Deletion of essential context and information is one of the many ways in which American corporate news media works to take the risk of American democracy for the rich and powerful. Take a recent front-page Chicago Tribune story titled “Obama Looks to Lock Up Big Money.” Tribune Washington Bureau correspondents Tom Hamburger and Matea Gold note that President Barack Obama’s re-election team has “launched an invigorated effort to draw money from wealthy donors,” thereby “buttressing the campaign against a potential decline in contributions from the everyday supporters who helped fuel a massive fundraising haul in 2008.” The increased emphasis on “deep pocketed backers comes, Hamburger and Gold add, “amid uncertainty about whether Obama will be able to re-energize the small money donors who made up about half of the $745 million he raised in the 2008 campaign.” The page 2 continuation headline of their article reads “Big Money Donors on Obama Radar.’ 1
It’s a nasty, plutocratic story. Team Obama 2012 has devised a new money-tapping entity called the Obama Victory Fund (OVF), a joint venture of Obama’s Chicago-based re-election campaign and the Democratic (party’s) National Committee (DNC). One becomes a “Presidential Partner” by giving $75,000 (the maximum that “contributors” are allowed to give to the DNC for the 2012 election cycle) of one’s spare change to the OVF. Federal election law prohibits individuals from giving (investing) more than $5000 to (in) a candidate in an election cycle. But they can give (invest) up to fifteen times that amount to (in) joint candidate and party committees.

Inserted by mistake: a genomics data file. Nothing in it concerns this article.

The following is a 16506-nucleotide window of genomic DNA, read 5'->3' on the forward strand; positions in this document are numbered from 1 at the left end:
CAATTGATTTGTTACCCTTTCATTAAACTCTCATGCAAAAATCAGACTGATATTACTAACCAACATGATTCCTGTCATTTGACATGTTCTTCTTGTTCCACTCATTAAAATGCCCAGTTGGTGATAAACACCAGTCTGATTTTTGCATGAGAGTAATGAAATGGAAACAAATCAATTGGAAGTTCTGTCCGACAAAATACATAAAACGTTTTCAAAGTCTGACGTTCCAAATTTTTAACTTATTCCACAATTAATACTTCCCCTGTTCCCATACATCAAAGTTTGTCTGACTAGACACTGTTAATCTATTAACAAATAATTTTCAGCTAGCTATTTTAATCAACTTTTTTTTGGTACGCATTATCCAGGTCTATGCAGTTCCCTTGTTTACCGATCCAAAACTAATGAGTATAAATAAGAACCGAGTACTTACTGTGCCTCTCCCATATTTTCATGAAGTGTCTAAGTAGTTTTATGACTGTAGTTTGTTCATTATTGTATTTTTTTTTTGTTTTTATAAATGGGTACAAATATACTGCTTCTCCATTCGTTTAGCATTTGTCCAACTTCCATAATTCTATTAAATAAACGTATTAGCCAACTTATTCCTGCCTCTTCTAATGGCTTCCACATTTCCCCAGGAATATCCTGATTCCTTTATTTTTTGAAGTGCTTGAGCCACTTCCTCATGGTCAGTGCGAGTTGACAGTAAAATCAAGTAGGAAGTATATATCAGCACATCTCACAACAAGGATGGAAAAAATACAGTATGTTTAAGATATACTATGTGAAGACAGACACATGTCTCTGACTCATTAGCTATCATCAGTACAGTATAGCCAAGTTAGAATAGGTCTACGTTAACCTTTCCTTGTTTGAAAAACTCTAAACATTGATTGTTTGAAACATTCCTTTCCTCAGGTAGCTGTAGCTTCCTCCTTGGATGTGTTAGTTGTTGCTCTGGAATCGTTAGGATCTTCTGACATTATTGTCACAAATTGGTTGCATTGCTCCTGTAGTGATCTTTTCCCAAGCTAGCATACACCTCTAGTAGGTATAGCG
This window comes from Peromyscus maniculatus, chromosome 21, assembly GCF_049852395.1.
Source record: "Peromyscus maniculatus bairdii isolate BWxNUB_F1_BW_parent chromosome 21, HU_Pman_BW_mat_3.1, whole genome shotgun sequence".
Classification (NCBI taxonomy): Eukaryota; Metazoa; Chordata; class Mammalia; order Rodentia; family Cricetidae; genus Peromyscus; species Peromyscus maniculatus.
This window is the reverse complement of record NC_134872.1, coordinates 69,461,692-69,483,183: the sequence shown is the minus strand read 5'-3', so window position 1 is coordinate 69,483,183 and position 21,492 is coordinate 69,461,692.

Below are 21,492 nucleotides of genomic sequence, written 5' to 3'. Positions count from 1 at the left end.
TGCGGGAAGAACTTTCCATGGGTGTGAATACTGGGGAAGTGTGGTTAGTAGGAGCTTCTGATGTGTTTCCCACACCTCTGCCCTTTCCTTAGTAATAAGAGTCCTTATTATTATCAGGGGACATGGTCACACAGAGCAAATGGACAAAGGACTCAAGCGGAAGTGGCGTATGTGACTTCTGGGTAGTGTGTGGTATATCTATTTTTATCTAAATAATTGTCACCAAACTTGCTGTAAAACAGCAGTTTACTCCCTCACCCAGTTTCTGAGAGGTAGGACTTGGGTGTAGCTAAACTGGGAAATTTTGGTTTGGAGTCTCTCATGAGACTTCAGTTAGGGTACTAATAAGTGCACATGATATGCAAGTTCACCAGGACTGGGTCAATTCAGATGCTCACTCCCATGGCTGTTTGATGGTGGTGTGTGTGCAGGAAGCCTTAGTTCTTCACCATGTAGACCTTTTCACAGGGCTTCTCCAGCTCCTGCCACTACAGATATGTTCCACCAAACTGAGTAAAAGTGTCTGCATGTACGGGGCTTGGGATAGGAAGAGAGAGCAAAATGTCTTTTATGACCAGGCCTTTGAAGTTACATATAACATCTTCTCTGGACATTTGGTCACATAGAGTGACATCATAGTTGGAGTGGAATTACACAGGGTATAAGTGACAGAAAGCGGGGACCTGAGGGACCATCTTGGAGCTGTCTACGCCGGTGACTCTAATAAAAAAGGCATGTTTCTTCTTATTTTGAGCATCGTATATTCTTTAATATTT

Presidential Partners are “one of three major [Obama fundraising] programs” that offer wealthy political investors “special access to campaign officials in exchange for [large] contributions.”
Along with events like a recent $15,000-a-plate dinner Obama held with Wall Street executives at an elite Manhattan restaurant, these sorts of programs threaten, Hamburger and Gold note, to “undercut the image [Obama] has tried to craft.” The reporters do not say what that image is, but they are clearly referring to the branding of as a friend and champion of the poor and working people in their struggle with the wealthy “special interests” the corporate Democrats seek to identify with the Republican Party when talking to ordinary citizens.
Non-Change Comes from the Top Down